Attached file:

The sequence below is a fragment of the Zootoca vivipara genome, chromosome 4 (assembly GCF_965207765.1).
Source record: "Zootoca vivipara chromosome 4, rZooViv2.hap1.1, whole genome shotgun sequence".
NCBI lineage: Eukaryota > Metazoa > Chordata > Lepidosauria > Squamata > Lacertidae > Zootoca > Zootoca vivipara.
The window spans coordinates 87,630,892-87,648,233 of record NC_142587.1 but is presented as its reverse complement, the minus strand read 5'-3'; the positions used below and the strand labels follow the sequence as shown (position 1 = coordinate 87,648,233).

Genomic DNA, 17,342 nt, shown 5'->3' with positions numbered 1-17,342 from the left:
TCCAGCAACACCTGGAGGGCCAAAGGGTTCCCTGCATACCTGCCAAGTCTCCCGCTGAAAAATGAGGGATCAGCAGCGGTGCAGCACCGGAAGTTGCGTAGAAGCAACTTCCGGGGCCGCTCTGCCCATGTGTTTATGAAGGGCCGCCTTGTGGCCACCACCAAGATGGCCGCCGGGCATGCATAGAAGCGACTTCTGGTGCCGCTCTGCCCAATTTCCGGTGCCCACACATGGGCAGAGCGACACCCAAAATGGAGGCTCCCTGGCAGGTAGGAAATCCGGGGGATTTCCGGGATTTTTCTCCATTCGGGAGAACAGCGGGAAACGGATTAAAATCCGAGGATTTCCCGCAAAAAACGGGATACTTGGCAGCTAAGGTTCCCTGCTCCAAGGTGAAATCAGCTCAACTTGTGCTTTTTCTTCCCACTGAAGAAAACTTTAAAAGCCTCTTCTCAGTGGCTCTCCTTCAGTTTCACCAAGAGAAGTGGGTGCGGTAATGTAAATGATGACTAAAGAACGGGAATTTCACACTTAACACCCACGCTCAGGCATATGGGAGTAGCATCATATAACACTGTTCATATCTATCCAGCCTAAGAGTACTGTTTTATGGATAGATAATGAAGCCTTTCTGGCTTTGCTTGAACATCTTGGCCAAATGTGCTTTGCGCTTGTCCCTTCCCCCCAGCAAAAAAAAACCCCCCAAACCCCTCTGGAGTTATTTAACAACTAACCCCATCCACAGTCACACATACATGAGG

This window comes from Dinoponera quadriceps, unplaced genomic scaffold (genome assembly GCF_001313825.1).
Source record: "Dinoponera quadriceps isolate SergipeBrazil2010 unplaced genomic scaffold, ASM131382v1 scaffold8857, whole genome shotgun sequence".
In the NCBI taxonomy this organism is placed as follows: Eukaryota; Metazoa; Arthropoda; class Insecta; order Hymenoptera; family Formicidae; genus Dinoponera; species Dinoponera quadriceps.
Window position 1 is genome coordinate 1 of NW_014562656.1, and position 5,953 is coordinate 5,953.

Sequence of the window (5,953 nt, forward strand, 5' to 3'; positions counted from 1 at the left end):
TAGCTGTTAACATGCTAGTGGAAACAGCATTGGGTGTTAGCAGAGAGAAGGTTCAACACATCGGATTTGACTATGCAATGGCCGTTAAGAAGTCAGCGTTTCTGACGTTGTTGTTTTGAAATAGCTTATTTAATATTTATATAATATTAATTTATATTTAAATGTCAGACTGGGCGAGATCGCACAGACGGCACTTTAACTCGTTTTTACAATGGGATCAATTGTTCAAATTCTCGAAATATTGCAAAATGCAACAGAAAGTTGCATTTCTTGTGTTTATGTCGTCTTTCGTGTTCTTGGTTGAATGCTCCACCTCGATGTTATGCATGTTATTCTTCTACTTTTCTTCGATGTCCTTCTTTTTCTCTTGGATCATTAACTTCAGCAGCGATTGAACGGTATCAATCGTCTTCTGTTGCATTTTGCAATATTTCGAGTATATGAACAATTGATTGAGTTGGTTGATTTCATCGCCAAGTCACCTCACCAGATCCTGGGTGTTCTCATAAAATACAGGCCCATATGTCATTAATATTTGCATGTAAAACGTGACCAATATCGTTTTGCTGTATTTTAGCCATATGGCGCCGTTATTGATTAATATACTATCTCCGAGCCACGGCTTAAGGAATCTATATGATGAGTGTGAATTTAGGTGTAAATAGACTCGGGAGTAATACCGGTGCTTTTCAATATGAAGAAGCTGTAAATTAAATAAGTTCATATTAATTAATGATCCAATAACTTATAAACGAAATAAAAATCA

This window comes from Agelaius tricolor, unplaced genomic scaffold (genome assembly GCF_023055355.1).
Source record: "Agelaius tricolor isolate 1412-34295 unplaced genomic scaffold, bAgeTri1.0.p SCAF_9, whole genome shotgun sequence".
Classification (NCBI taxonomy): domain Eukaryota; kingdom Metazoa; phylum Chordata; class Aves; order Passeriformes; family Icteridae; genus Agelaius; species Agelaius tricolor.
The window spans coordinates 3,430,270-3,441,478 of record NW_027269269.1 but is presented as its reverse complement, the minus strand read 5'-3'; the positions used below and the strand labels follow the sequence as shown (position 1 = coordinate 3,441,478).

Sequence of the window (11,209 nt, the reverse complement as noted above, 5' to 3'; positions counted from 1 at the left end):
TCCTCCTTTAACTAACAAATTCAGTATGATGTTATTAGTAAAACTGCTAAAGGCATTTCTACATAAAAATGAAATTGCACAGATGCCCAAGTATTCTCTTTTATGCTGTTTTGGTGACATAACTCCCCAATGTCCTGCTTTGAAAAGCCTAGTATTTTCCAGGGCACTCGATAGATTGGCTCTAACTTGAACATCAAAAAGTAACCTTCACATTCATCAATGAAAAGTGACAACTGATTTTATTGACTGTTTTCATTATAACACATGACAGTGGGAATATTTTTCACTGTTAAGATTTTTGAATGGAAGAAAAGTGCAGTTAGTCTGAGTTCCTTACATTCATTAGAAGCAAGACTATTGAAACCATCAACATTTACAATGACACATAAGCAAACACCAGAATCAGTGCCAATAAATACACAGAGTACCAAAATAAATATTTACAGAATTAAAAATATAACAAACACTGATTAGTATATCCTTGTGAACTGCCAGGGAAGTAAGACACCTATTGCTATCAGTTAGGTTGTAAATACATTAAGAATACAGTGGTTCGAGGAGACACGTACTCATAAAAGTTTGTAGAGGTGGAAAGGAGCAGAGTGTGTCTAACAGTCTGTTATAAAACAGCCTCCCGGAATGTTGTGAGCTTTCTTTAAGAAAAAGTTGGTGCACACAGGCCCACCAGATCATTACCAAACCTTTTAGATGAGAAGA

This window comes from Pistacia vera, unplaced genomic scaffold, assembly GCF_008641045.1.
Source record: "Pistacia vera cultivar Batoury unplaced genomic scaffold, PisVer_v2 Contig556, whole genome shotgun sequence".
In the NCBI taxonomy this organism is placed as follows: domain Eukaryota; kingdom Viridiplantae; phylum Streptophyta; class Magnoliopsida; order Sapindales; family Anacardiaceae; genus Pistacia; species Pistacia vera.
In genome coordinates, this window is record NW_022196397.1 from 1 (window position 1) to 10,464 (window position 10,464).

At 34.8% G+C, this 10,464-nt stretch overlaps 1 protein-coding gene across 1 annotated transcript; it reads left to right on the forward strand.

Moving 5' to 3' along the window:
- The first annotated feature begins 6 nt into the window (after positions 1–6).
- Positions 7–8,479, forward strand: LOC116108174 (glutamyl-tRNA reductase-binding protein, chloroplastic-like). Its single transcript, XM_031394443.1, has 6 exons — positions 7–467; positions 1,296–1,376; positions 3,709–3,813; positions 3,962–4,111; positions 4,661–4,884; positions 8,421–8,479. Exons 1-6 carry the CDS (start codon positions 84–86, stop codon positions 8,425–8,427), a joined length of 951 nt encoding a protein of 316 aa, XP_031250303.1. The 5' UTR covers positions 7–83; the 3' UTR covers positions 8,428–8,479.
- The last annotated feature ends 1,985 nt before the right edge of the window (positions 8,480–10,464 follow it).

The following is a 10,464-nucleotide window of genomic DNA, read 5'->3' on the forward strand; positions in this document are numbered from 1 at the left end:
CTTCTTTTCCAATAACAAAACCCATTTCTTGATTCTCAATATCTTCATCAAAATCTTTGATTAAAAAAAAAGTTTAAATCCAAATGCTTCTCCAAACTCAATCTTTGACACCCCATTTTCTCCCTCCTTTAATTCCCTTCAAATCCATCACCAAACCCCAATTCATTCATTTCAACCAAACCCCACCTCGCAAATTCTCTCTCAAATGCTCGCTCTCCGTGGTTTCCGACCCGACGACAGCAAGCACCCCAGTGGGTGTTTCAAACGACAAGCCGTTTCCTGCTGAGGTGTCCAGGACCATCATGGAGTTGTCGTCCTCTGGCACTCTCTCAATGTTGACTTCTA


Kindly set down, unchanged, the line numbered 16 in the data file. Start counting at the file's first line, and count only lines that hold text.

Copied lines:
The window spans coordinates 3,430,270-3,441,478 of record NW_027269269.1 but is presented as its reverse complement, the minus strand read 5'-3'; the positions used below and the strand labels follow the sequence as shown (position 1 = coordinate 3,441,478).